Manama: King Hamad Bin Eisa Al Khalifa has emphasised the significance of promoting interfaith dialogue, tolerant understanding and peaceful co-existence.

Bolstering the values of tolerance and moderation to bolster welfare, consolidate security and boost stability to enable people to prosper should also be emphasised, King Hamad said as he received Rabbi Marc Schneier, the founder and head of the US Ethnic Understanding Foundation, an organisation advocating racial harmony.


"Islam is a tolerant and peace-loving religion which abhors all forms of violence and terror and advocates good advice, serene dialogue and respect of other faiths," King Hamad said, Bahrain News Agency (BNA) reported.

The Bahraini monarch also pointed out the peace and amity prevailing in the country, saying that this lofty mindset was the basis for the relations between all citizens. "The Kingdom of Bahrain will remain an oasis of security, serenity and constructive co-existence between sects, religions, civilisations and cultures", he said.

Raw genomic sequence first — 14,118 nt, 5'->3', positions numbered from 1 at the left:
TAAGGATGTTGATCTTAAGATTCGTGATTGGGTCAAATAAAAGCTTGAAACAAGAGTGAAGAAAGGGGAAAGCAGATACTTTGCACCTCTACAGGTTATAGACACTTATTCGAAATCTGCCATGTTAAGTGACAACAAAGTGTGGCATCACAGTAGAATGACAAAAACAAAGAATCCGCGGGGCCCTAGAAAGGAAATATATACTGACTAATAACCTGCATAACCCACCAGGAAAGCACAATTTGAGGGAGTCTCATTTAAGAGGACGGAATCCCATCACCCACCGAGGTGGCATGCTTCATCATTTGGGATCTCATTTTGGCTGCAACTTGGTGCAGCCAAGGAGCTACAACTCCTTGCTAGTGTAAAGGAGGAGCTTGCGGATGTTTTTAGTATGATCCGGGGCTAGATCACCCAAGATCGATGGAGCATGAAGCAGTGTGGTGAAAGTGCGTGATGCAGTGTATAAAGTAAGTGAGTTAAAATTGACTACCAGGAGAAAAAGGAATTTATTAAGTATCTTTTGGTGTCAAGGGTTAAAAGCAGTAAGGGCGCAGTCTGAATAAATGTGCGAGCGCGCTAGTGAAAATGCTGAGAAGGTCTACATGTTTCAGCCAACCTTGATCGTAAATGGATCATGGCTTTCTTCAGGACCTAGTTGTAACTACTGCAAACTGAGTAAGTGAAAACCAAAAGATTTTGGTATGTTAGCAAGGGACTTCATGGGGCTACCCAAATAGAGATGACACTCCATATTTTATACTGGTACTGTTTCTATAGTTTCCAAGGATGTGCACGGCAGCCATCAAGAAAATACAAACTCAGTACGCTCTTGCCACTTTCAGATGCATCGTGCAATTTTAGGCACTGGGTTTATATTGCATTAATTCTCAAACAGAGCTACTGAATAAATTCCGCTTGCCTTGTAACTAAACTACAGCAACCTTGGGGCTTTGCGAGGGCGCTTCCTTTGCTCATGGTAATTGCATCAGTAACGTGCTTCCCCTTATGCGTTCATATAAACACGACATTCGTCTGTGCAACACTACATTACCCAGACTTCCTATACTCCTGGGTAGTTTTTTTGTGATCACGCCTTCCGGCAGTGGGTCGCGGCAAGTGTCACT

Bahrain is home to a community of around 50 Jews, mainly from families that migrated from Iraq to Bahrain and thrived in the business sector.

The community was represented in the upper chamber of the bicameral parliament by Ebrahim Daoud Nonoo. In 2005, he was replaced by his niece, Houda Ezra Nonoo, a businesswoman who manages Gulf Computers Services and who had made history by becoming the first non-Muslim woman to head a human rights society and the first Jewish woman Member of Parliament in Bahrain.

Houda again made history in 2008 when she became the first Jewish ambassador from an Arab country appointed to the US.

The Jewish community in Bahrain is today represented by Nancy Khadhori in the 40-seat Shura Council (upper chamber)

The community began to settle in Bahrain in the early 1900s and most of its members were traders from Iraq, Iran and India looking for a peaceful place.

Despite the waves of anti-Israel protests since the creation of Israel in the Arab world, no Jewish business has ever been vandalised or destroyed and no shop sign was ever taken down or marred.

The Jewish cemetery in Manama, well kept for over 100 years, is next to the Christian cemetery, and across the street from the Shiite graveyard.